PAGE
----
82 F.3d 869
96 Cal. Daily Op. Serv. 3053, 96 Daily Journal
Timothy William HISER, Plaintiff-Appellant,
Richard H. FRANKLIN; Frank Sauser; Al Terrault,
United States Court of Appeals,
Argued and Submitted March 7, 1996.
Decided May 2, 1996
Rymer, Circuit Judge, concurred in part, dissented in part, and filed opinion.
Steven L. Pevar, American Civil Liberties Union, Denver, Colorado, for plaintiff-appellant.
Michael J. Stark, Assistant Attorney General, briefed, Juneau, Alaska, John K. Bodick, Assistant Attorney General, argued, Anchorage, Alaska, for defendants-appellees.
Alvin J. Bronstein and Marjorie Rifkin, ACLU Nat. Prison Project, Washington, DC, for amicus Nat. Prison Project.
Appeal from the United States District Court for the District of Alaska; James K. Singleton, District Judge, Presiding.
Before: FLETCHER, NOONAN and RYMER, Circuit Judges.
FLETCHER, Circuit Judge:
Timothy Hiser, an inmate in the Alaska Department of Corrections' Fairbanks Correctional Center ("FCC"), appeals from the district court's grant of summary judgment in favor of defendant prison officials ("the State"). Hiser sought equitable relief and damages contending that defendants refused to photocopy his legal documents, thereby denying him access to the courts in violation of the Constitution. The district court did not reach the merits of the claim, instead granting summary judgment on the grounds of res judicata. The court reasoned that a class of all Alaska inmates, present and future, had entered into a comprehensive consent decree in state court in 1990 dealing with prison conditions, Cleary v. Smith, 3AN-1-81-5274 Civ. (3d Jud. Dist.Alaska); the consent decree devoted approximately nine pages to various issues related to inmates' "Access to the Courts" (although it did not address photocopying); and therefore Hiser's claim was or could have been litigated in the previous class action and is barred by res judicata.
We disagree. Because the issue of photocopying was never adjudicated in the Cleary litigation, Hiser's claims are not barred by issue preclusion. Neither are they barred by claim preclusion. Hiser's damages and individual injunction relief claims could not have been brought in the Cleary litigation, as the injury Hiser alleges did not occur until 1992 when his request for photocopying was denied. Although Hiser's class action challenge to the prison's photocopying policy could have been brought in the Cleary litigation, it nevertheless is not barred because it is based on a separate set of operative facts and because a change in the law since the Cleary settlement makes res judicata inapplicable. We have jurisdiction under 28 U.S.C. § 1291 and reverse and remand.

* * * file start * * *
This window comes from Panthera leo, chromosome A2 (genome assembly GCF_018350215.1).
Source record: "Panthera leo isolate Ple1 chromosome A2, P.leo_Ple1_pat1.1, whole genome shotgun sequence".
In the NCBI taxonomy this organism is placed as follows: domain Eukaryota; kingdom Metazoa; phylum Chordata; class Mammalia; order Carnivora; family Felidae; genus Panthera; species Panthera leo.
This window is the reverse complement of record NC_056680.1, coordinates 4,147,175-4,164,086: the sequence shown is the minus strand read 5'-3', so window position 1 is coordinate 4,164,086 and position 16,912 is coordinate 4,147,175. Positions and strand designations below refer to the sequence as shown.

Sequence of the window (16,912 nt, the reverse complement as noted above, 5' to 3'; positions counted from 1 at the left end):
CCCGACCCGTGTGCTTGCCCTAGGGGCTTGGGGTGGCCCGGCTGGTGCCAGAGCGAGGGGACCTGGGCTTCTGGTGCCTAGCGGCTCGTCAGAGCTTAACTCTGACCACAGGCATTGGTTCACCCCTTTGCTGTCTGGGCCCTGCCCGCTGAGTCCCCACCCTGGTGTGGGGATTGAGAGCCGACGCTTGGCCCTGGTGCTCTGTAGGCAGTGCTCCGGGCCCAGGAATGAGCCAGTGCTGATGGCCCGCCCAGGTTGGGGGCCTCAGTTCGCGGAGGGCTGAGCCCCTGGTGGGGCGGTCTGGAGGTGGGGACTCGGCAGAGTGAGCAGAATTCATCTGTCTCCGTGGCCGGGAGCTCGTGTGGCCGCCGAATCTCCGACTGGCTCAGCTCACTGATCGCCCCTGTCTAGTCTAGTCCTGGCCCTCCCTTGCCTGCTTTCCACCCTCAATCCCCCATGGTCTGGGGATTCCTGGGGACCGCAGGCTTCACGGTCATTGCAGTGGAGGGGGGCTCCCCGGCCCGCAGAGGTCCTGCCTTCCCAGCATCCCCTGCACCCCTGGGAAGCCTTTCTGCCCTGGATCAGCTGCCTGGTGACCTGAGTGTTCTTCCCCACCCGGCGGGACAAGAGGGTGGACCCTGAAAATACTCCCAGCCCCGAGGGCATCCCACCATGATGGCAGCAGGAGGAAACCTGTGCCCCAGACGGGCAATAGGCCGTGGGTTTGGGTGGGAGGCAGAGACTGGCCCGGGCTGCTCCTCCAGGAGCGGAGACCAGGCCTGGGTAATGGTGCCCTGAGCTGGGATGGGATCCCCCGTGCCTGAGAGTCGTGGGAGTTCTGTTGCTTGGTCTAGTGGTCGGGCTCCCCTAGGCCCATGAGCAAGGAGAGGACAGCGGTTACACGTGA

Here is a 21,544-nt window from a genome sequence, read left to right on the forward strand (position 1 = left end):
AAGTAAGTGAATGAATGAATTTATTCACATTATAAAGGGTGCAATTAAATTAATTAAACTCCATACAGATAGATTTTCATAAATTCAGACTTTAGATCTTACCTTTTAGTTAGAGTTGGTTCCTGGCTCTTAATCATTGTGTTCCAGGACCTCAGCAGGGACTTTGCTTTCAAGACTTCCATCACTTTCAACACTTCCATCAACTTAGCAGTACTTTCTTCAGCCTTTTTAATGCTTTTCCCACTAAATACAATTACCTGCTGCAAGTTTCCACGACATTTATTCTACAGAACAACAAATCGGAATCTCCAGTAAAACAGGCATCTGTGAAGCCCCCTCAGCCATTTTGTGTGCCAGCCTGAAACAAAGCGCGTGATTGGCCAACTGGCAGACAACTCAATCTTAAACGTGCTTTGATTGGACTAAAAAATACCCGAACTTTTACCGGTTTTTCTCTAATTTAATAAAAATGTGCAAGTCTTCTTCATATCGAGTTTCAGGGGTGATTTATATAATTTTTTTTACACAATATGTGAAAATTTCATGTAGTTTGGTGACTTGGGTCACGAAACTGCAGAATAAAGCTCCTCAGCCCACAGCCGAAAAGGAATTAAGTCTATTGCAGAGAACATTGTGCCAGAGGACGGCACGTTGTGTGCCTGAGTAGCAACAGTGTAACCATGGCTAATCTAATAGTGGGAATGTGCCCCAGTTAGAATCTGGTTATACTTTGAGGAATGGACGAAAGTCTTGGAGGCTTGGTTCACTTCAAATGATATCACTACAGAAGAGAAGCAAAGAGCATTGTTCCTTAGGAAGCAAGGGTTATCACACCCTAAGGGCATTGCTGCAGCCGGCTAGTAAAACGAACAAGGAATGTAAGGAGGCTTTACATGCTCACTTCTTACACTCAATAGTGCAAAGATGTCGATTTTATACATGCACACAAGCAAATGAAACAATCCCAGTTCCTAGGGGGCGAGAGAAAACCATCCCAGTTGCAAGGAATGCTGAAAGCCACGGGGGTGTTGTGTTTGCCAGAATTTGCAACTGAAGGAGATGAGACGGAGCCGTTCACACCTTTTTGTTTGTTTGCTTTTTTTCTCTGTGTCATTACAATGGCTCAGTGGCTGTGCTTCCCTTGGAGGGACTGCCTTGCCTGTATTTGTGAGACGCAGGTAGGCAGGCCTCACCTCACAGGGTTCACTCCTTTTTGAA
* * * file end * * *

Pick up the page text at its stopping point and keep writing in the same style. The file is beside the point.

On August 3, 1993, after exhausting his administrative remedies, Hiser filed a section 1983 complaint in United States District Court for the District of Alaska contending that, from 1992 to the present, defendants violated his constitutional rights under Gluth v. Kangas, 951 F.2d 1504, 1510 (9th Cir.1991) by refusing to photocopy his legal documents. He sought declaratory and injunctive relief and damages. He asserted that defendants refused three requests by him to photocopy legal documents. His complaint alleged that inmates at FCC were "routinely denied photocopies of needed legal materials," that he himself "has on several occasions been denied needed copies of legal materials," and that the failure to provide copies "has caused plaintiff to suffer difficulty and harm in pursuing his legal claims."1 To his complaint, Hiser attached, among other things, a grievance appeal response stating that "FCC will not make [copies] for you as you have no pending court case involved with this subject," and a response from defendant Franklin stating that "[w]e are under no obligation to photocopy anything, however, we do so if there is a valid reason. The burden is on you to demonstrate this reason."2